The productivity of America's work force fell 0.8 percent last year, the worst decline since 1982, the government said yesterday.
It was the second annual productivity slide for the United States, following a 0.7 percent retreat in 1989.
Between 1982 and 1989, productivity gains had averaged 1.6 percent a year. During much of the 1950s and 1960s, average gains in worker output had reached 2.5 percent per year.
Increased productivity, or getting more worker output per hour on the job, is considered vital to strengthening the nation's economic position.
The latest report shows the United States is continuing to lose its competitive edge in international markets and threatens a long-term reduction in living standards, economist David Jones of Aubrey G. Lanston & Co., a New York securities company, said yesterday.
The slide is likely to continue, he said, unless "we sharply improve the quality of our labor force through education, or sharply improve savings and investment in new plants and equipment."
In addition to the data on productivity, the Labor Department report showed that in the final three months of 1990, the nation's businesses trimmed the working hours of employees at an annual rate of 2.7 percent -- the largest falloff since the depths of the 1981-82 recession. It was the second quarterly decline in the number of hours worked, a normal consequence of recession -- as businesses trim payrolls.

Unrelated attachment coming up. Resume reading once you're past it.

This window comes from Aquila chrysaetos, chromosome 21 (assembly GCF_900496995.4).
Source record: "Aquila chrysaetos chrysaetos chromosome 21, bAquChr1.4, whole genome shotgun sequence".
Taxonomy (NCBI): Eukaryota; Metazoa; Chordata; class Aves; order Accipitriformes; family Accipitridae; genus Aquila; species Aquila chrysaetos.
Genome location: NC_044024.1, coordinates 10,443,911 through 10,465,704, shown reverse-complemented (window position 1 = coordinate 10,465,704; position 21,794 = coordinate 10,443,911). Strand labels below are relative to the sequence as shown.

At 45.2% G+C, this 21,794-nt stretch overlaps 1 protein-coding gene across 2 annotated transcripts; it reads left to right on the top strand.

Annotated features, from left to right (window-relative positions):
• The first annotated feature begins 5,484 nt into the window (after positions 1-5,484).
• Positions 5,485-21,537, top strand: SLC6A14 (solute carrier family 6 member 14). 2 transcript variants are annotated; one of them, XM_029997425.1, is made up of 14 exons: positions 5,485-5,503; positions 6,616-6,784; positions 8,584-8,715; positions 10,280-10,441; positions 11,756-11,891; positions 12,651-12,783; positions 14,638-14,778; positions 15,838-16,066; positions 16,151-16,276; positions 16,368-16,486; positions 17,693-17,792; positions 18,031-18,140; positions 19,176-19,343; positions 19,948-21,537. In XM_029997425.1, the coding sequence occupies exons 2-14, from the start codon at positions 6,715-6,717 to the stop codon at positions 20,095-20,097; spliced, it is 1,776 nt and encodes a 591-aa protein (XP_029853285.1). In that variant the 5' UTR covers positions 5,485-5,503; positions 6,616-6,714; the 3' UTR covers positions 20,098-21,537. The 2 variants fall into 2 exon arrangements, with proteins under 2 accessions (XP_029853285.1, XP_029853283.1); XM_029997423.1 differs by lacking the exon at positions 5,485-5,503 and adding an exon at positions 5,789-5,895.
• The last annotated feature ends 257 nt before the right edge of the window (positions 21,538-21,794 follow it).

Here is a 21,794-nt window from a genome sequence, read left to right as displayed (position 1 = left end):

While productivity fell for all of 1990, it was about unchanged for the fourth quarter, growing at a small annual rate of 0.1 percent.
In the manufacturing sector, productivity declined at an annual rate of 2.4 percent in the October-December period, the largest drop since 1981. But for all of 1990, manufacturing productivity increased 3.0 percent, reflecting a long-term modernization trend in U.S. factories that began with the 1982 recession.